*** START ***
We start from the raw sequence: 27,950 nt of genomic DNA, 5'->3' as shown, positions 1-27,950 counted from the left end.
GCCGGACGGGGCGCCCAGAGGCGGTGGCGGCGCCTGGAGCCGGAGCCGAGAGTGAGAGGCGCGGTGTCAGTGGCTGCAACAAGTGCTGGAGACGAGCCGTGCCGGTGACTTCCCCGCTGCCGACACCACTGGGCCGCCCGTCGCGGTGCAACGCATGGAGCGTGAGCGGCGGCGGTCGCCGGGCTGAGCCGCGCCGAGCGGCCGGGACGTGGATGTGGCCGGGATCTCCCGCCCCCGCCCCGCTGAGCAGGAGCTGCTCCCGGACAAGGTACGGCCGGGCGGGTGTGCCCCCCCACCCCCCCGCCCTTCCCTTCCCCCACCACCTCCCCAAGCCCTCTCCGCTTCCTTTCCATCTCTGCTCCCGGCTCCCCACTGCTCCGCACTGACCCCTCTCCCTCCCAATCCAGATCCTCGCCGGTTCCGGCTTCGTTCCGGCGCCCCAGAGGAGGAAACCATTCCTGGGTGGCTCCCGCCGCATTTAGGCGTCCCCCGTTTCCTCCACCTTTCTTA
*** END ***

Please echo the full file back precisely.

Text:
We start from the raw sequence: 27,950 nt of genomic DNA, 5'->3' as shown, positions 1-27,950 counted from the left end.
GCCGGACGGGGCGCCCAGAGGCGGTGGCGGCGCCTGGAGCCGGAGCCGAGAGTGAGAGGCGCGGTGTCAGTGGCTGCAACAAGTGCTGGAGACGAGCCGTGCCGGTGACTTCCCCGCTGCCGACACCACTGGGCCGCCCGTCGCGGTGCAACGCATGGAGCGTGAGCGGCGGCGGTCGCCGGGCTGAGCCGCGCCGAGCGGCCGGGACGTGGATGTGGCCGGGATCTCCCGCCCCCGCCCCGCTGAGCAGGAGCTGCTCCCGGACAAGGTACGGCCGGGCGGGTGTGCCCCCCCACCCCCCCGCCCTTCCCTTCCCCCACCACCTCCCCAAGCCCTCTCCGCTTCCTTTCCATCTCTGCTCCCGGCTCCCCACTGCTCCGCACTGACCCCTCTCCCTCCCAATCCAGATCCTCGCCGGTTCCGGCTTCGTTCCGGCGCCCCAGAGGAGGAAACCATTCCTGGGTGGCTCCCGCCGCATTTAGGCGTCCCCCGTTTCCTCCACCTTTCTTA